At first my veteran teachers commented how it seems as though we are “returning to how it used to be”. However now I think we are all seeing the shift more towards 21st century play based learning. To the child, it is a return to play as their most natural way of learning, however for the teacher it is intentional teaching and planning. 21st century early childhood teachers provide materials that extend children’s learning, utilize essential questions to target the learning experience, explicitly teach targeted vocabulary and provide opportunities for young learners to engage in thinking and feedback to extend their learning and foster higher level thinking.
I have seen a shift in some of my Kindergarten classrooms as we have been exploring these documents and unpacking the new standards.
- Two teachers changed the configuration of their classrooms to promote center based playful learning while others have been experimenting more in providing authentic learning opportunities.
- Requests for clay and worms have come my way.
- Plants brighten the classroom windows.
- Partially painted realistic pictures of trees, that the students chose to paint during free choice, adorn the art easel to complete the next day.
- Quiet calming areas have popped up where children can find noise cancelling headphones, sensory toys and calming strategies posted on the wall to take a moment to relax and regroup.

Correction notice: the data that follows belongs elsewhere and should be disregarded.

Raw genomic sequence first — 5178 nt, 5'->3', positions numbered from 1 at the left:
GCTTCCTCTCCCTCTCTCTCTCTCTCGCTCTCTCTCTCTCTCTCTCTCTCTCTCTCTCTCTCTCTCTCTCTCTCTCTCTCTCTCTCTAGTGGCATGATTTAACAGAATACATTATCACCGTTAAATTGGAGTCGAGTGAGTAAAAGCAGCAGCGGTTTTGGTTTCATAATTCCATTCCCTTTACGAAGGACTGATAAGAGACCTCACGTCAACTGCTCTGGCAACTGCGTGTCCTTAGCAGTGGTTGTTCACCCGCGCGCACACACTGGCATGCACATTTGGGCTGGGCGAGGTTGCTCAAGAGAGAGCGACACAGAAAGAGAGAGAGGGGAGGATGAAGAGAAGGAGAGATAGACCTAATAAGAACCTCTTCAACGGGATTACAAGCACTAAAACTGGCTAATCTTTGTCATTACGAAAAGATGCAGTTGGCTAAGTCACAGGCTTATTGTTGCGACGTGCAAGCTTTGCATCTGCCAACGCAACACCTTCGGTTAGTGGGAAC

- Students line the front sidewalk listening for and drawing signs of spring.
I am excited to be a part of this shift in early childhood classrooms and a leader in the Massachusetts public schools. I am eager to see what creative approaches transpire next year as we move deeper in our work together. I feel as though my teachers and I are surfing a great wave that will result in a high level of reflective and intentional teaching and happy, engaged, playful children who leave our kindergarten supported and curious about learning.
What does 21st century science look like in your classrooms?
Kathleen Bailer is an early childhood educational leader serving in West Springfield as the Principal of John Ashley School and Cowing School, housing 235 kindergartners and 130 preschoolers respectively. Prior to West Springfield, Kathleen has been involved in early childhood education for 25 years, teaching elementary school and art education as well as leading schools in the Berkshires and Pioneer Valley. She is best known for her Reggio inspired film on the power of clay in early childhood called, “I AM Clay” and her product Magic Mud, a natural clay created for young children. You can connect with Kathleen on Twitter @WSPSAshley or via Voxer @kbailer where she is an active member of MESPA’s Voxer group.
Are you interested in sharing your ideas, insights and questions? If so, click here to sign up for a post. Julie Vincentsen, Principal of Ruggles Lane School, will reach out with specifics. Are you interested but nervous because you’ve never blogged before and don’t know where to begin? Don’t worry – as long as you know how to use Microsoft Word you will be up to this challenge. We write for our communities all the time – this just changes your audience. You probably could even take a current newsletter you’ve written and repurpose it for your colleagues.